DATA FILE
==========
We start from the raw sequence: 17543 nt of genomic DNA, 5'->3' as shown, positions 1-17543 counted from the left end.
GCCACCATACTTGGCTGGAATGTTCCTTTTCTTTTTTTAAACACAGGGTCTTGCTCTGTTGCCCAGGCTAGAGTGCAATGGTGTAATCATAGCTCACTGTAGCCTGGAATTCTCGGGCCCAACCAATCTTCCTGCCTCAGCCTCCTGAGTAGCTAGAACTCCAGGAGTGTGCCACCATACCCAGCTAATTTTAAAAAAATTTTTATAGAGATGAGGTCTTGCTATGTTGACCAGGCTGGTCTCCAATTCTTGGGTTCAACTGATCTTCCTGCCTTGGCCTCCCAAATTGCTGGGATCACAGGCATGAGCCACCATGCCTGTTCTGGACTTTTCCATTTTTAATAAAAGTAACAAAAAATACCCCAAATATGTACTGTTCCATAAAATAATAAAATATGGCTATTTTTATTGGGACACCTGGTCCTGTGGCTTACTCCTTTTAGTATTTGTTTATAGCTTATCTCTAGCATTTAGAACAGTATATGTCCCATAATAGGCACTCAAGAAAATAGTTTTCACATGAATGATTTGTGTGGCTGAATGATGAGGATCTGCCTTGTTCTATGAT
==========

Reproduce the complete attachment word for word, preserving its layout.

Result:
We start from the raw sequence: 17543 nt of genomic DNA, 5'->3' as shown, positions 1-17543 counted from the left end.
GCCACCATACTTGGCTGGAATGTTCCTTTTCTTTTTTTAAACACAGGGTCTTGCTCTGTTGCCCAGGCTAGAGTGCAATGGTGTAATCATAGCTCACTGTAGCCTGGAATTCTCGGGCCCAACCAATCTTCCTGCCTCAGCCTCCTGAGTAGCTAGAACTCCAGGAGTGTGCCACCATACCCAGCTAATTTTAAAAAAATTTTTATAGAGATGAGGTCTTGCTATGTTGACCAGGCTGGTCTCCAATTCTTGGGTTCAACTGATCTTCCTGCCTTGGCCTCCCAAATTGCTGGGATCACAGGCATGAGCCACCATGCCTGTTCTGGACTTTTCCATTTTTAATAAAAGTAACAAAAAATACCCCAAATATGTACTGTTCCATAAAATAATAAAATATGGCTATTTTTATTGGGACACCTGGTCCTGTGGCTTACTCCTTTTAGTATTTGTTTATAGCTTATCTCTAGCATTTAGAACAGTATATGTCCCATAATAGGCACTCAAGAAAATAGTTTTCACATGAATGATTTGTGTGGCTGAATGATGAGGATCTGCCTTGTTCTATGAT